Graduation rates for students with disabilities are also rising —50 percent in 2014, up from 46 percent in 2013 and 38 percent in 2012. Graduation rates for English language learners rose, too, reaching the highest level in at least three years – 66 percent – and exceeding the District average.Not all the graduates were able to pass the HSPA, New Jersey’s current high school graduation test, which will be replaced by the PARCC this Spring. While one-third of Camden’s high school graduates passed the HSPA, 48% of the graduating class relied on the State’s appeal process.
At the same time, the District’s dropout rate—17 percent—is the lowest since 2011.
“With strong support from their teachers, students in Camden work hard to overcome challenges and graduate from high school, and clearly we’re making progress, At the same time, we need to do more to serve all of our students and to equip our graduates with the skills and knowledge they need to succeed beyond high school graduation, in college, or a career.”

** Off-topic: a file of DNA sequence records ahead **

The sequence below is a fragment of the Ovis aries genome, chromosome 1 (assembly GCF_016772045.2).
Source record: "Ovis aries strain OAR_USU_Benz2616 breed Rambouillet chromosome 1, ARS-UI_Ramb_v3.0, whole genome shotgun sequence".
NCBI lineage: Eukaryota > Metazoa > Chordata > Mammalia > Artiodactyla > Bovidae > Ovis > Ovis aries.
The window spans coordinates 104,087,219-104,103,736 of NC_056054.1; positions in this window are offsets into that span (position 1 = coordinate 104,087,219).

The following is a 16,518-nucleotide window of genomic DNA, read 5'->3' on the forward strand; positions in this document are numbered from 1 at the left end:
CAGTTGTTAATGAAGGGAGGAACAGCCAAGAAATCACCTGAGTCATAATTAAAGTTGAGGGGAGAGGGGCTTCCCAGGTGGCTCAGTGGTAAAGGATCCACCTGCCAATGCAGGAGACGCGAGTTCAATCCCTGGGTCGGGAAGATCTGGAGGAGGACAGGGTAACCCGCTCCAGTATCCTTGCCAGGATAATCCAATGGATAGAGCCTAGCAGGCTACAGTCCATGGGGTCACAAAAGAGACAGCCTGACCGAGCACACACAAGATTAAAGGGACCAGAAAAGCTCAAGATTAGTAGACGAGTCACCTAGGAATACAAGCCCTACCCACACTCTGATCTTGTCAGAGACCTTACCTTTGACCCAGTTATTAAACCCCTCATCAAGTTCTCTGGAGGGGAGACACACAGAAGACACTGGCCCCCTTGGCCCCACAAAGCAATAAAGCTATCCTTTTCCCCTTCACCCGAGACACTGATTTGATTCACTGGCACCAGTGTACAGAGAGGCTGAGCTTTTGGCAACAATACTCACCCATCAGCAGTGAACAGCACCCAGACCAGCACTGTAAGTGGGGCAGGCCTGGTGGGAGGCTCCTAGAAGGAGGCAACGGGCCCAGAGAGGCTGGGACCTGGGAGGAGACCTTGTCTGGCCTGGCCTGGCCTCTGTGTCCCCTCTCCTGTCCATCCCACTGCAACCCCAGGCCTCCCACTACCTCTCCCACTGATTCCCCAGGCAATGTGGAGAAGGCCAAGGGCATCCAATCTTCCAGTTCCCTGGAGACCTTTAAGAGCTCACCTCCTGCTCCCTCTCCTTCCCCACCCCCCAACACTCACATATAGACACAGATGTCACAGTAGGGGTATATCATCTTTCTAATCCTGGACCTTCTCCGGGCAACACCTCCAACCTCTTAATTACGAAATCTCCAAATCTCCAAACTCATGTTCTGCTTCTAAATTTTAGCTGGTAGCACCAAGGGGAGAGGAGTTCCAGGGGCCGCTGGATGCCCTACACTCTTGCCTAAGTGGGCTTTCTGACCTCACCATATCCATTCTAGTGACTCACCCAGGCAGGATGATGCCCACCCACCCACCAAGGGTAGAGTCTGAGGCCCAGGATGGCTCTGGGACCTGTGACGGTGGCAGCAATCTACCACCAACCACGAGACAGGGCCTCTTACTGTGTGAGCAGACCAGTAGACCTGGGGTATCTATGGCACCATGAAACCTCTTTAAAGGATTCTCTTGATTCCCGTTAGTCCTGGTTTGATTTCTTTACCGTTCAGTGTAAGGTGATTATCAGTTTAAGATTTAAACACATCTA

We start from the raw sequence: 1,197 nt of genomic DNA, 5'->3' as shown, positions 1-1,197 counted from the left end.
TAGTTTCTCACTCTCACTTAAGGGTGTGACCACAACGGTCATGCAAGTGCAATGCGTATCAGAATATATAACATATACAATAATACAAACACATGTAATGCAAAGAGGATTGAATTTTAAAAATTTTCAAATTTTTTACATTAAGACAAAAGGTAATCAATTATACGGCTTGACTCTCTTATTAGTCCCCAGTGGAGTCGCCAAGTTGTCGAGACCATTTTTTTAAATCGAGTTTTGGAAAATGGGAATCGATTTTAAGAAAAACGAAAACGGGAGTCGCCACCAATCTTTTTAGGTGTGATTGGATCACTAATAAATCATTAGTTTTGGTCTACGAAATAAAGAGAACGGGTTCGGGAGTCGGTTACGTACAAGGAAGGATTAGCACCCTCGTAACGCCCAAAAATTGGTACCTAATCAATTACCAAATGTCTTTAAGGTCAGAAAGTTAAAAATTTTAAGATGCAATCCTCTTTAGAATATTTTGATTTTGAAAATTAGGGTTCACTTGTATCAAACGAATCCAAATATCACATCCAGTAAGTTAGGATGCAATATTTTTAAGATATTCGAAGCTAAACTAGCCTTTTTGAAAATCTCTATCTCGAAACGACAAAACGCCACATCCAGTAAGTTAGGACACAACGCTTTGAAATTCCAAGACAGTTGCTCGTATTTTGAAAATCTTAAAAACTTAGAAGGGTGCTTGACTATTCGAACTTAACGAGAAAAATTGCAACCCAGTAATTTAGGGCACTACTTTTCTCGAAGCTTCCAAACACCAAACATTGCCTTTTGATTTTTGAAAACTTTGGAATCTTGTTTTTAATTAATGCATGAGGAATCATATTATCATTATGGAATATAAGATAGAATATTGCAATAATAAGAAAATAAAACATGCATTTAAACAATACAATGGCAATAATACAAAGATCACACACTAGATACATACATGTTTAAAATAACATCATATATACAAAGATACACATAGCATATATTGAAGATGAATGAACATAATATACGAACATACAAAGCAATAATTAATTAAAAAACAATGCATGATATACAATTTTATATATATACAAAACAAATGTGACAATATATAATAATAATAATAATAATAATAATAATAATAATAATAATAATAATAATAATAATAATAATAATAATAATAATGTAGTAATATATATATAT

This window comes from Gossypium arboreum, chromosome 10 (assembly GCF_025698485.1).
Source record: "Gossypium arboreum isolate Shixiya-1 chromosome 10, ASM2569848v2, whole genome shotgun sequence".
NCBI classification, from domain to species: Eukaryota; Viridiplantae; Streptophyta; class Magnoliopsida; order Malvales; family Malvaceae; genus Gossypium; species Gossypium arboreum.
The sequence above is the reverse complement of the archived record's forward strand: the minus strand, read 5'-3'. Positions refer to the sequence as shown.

“Camden students are extraordinary, and our schools need to make the most of their abilities,” Rouhanifard said. “From pre-school through the time our students begin college, we are rethinking our approach so more students get the excellent education they deserve.”